How I Avoided the Dreaded Picky Eater

Before I had kids, I was the world’s best parent. Seriously. I knew what I was going to do and what I wasn’t going to do. And you know what?

I attempted food art for my kids. They weren't impressed.
I attempted food art for my kids. They weren’t impressed.

I’ve only stuck to one of those “nevers”: I’ve never catered to a picky eater.

I’m pretty proud of this.

When we started talking adoption, we assumed we’d have one baby, or “singleton” as parents of multiples call them. Much to our surprise, we adopted newborn twins, and when they finally began eating solid foods, we instituted a hard and fast rule: We serve two things for dinner. They’re called “take it” or “leave it.”

We had to. You know how it is being a parent—you barely get to sit down for a meal, let alone eat your food while it’s hot. There was no way my husband or I were going to make two or even three different meals. We were already sleep deprived, there was no way we’d all get out alive if we were starving, too.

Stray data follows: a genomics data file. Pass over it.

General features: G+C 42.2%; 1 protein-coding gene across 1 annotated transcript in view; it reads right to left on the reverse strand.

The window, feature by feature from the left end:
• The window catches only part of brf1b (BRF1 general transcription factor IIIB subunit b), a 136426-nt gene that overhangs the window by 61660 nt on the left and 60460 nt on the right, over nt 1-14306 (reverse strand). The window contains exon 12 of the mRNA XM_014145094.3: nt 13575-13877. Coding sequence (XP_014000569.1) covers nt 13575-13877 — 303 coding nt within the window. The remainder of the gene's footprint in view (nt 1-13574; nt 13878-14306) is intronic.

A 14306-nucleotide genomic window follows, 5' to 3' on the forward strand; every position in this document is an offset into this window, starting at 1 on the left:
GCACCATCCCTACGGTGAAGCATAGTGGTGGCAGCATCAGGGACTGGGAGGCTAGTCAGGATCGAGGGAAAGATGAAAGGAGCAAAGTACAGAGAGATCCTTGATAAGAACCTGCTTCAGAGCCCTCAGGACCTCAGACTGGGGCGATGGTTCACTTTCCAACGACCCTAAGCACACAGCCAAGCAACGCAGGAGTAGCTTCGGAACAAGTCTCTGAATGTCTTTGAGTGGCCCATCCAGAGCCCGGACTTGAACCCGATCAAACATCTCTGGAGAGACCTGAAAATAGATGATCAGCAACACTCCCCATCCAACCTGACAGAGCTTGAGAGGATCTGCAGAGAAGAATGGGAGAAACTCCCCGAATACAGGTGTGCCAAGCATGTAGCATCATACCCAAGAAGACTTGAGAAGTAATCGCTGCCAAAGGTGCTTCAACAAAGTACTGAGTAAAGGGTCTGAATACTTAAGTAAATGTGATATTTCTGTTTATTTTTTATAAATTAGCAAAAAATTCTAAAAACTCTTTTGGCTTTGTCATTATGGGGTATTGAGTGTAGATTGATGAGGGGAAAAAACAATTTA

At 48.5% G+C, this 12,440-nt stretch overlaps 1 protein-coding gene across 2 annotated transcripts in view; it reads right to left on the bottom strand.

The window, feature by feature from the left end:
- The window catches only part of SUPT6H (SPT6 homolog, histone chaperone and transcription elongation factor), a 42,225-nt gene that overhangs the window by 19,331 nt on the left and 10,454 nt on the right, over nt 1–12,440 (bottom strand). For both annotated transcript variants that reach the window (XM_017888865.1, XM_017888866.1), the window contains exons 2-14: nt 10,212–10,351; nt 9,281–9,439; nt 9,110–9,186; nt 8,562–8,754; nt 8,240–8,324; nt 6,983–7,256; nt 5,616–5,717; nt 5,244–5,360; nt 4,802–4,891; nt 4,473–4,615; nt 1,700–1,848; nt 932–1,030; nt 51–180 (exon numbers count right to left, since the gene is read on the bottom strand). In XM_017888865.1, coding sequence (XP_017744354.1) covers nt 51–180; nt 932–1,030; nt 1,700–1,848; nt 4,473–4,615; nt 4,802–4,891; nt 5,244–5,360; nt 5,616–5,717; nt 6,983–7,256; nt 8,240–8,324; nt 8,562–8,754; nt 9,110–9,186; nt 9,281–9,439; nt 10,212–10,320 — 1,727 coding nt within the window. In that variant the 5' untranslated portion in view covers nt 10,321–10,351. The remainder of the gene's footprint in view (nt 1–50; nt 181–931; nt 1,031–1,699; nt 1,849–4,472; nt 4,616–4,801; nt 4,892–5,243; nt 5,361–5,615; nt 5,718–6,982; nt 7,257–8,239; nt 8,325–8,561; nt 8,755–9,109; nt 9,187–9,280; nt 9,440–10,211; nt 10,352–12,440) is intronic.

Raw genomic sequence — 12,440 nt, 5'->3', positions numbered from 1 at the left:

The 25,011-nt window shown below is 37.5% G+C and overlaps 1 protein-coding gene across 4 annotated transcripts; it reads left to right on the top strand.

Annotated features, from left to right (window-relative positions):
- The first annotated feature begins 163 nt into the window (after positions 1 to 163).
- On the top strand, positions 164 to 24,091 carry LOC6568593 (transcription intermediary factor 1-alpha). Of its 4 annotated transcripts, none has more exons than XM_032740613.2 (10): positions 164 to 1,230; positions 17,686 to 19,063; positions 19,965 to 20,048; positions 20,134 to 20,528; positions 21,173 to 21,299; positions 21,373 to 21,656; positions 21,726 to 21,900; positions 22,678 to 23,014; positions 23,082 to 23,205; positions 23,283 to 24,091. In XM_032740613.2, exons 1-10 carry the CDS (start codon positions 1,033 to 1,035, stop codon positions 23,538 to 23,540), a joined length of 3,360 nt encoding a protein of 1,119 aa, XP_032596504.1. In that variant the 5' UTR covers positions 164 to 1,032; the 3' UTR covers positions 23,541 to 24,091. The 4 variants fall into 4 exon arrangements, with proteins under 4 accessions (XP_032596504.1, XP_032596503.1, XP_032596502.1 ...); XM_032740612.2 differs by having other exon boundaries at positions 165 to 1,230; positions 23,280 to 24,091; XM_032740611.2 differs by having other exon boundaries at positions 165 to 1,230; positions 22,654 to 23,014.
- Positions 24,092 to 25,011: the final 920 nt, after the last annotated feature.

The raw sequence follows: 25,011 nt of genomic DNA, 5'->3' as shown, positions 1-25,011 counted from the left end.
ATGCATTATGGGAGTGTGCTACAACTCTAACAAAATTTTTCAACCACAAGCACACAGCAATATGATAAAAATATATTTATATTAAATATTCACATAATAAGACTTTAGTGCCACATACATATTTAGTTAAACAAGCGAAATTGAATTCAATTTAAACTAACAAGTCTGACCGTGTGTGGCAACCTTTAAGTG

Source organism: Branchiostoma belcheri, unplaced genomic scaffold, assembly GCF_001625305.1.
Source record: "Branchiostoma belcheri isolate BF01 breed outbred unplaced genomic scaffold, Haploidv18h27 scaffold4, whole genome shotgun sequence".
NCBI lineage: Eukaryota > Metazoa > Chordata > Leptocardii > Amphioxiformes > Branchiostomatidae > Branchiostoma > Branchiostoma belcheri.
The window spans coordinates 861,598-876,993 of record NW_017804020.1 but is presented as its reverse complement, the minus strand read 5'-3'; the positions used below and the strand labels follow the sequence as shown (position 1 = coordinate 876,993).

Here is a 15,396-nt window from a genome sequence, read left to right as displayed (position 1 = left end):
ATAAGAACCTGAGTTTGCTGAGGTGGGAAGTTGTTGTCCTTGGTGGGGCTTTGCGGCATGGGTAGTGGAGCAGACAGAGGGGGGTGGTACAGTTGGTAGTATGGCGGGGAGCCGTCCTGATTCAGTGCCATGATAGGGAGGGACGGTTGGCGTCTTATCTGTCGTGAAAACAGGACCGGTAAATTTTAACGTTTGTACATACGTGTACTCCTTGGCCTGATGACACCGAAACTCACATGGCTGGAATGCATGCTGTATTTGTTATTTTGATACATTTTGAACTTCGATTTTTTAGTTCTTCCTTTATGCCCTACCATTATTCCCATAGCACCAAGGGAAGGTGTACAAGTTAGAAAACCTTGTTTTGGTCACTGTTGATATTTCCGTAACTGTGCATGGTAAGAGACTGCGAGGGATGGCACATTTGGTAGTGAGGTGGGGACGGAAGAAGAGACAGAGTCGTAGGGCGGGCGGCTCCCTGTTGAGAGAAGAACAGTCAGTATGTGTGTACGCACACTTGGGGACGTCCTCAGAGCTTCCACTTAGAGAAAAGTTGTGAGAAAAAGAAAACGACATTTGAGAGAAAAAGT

Luckily, my cousin is a 20+ year veteran registered dietitian with the Women, Infants and Children’s program. For years, she’s been helping pregnant ladies eat right and coaching parents through toddler eating phases. So, naturally, I leaned on her heavily for some awesome advice and I’m going to share it with you. It got me through the tough times and helped me keep my sanity. Here it is: Children are incapable of starving themselves. Their brains aren’t wired to allow it to happen, so if they’re hungry, they’ll eat.

That was the best thing I ever heard. I know, there’s no magic bullet in any parenting situation, but this one has really saved me. Our kids know this is it. If they don’t eat it then, that’s their snack. There’s no pretzels or granola bars after dinner, either. If you don’t want to eat dinner for your snack, fine. You can wait until breakfast.

Sounds harsh, I know. But it works! We rarely have fights about eating dinner, and when we do, we stick to the party line. Next thing you know, there’s a kid in Olaf pj’s at the table happily eating meatloaf at 7:45 p.m.

Like I said, there’s never any “poof” that will make every parenting situation magically resolve, but this one is the best I’ve seen so far. But if you have some “poof” you should bottle it and sell it. You’ll be rich!

Do YOU have a picky eater? What is your “picky eating” strategy?


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